Engineering and survey work at the site of the planned Akkuyu nuclear power plant on Turkey's Mediterranean coast will begin next month, the Russian supplier of the plant has said.
Saint Petersburg-based AtomEnergoProekt (AEP) reported that it has completed the registration of the contract to carry out engineering and surveying for Turkey's first nuclear power plant. A team of geologists and engineers is scheduled to leave for Turkey in early March, the company added.
|How the first two VVER units at Akkuyu could look (Image: AEP)
The engineering and survey work is expected to be completed by mid-July 2012. The results will be used to develop design documents for the preparation of applications for basic permits for the construction of the nuclear power plant.
Under an intergovernmental agreement signed by the two countries in May 2010, Turkey's first nuclear power plant will be built, owned and operated by Russia. The deal covers the construction of four 1200 MWe VVER units at the Akkuyu site.
Russian state nuclear enterprise Rosatom will create a project company subsidiary, which will initially be 100% Russian-owned. In the longer term, Russia may sell up to 49% of the company to other investors from Turkey and elsewhere, but will retain the 51% controlling stake. Turkish firm Park Teknik and state generation company Elektrik Uretim AS (EUAS) have been tipped as likely candidates eventually to take up significant shares in the project.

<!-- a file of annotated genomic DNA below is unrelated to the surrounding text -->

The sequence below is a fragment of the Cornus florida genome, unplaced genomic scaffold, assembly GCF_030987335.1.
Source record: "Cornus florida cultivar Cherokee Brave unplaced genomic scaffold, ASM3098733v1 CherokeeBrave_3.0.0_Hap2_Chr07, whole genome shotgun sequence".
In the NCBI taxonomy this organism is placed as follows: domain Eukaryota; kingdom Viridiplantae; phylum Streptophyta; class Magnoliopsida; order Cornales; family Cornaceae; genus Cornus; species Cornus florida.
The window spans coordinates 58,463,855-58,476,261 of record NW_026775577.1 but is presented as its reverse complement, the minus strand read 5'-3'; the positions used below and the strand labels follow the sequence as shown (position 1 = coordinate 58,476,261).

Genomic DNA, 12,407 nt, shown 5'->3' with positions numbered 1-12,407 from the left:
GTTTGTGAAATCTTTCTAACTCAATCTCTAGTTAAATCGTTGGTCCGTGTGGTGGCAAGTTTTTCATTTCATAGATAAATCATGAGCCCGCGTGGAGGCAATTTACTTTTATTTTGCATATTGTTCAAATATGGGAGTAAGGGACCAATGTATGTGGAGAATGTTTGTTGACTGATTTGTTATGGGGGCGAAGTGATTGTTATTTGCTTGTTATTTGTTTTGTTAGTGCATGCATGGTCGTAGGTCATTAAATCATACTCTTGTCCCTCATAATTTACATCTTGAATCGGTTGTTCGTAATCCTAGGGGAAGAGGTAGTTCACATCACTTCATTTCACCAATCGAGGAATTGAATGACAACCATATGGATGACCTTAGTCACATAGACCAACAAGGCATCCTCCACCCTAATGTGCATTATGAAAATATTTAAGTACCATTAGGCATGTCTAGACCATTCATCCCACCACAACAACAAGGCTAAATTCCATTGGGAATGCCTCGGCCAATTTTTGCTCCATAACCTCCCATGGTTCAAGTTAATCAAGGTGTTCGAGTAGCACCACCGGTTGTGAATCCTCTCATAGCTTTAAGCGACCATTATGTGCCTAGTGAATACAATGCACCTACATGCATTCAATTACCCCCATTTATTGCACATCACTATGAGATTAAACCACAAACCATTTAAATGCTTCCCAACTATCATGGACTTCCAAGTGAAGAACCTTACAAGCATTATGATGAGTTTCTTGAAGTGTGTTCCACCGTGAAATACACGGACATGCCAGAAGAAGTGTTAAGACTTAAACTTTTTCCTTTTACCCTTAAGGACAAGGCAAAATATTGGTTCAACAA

The Turkish Electricity Trade and Contract Corporation (TETAS) has guaranteed to purchase a fixed amount of the plant's output (70% of the electricity generated by the first two units and 30% of that from the third and fourth reactors) over the first 15 years of commercial operation at a reported price of 12.35 US cents per kWh, with the rest of the electricity to be sold on the open market by the project company.
The reactors are expected to enter service in the period 2018-2021, with the first one due to start up within seven years of receipt of a construction licence and the others following at yearly intervals.
Researched and written
by World Nuclear News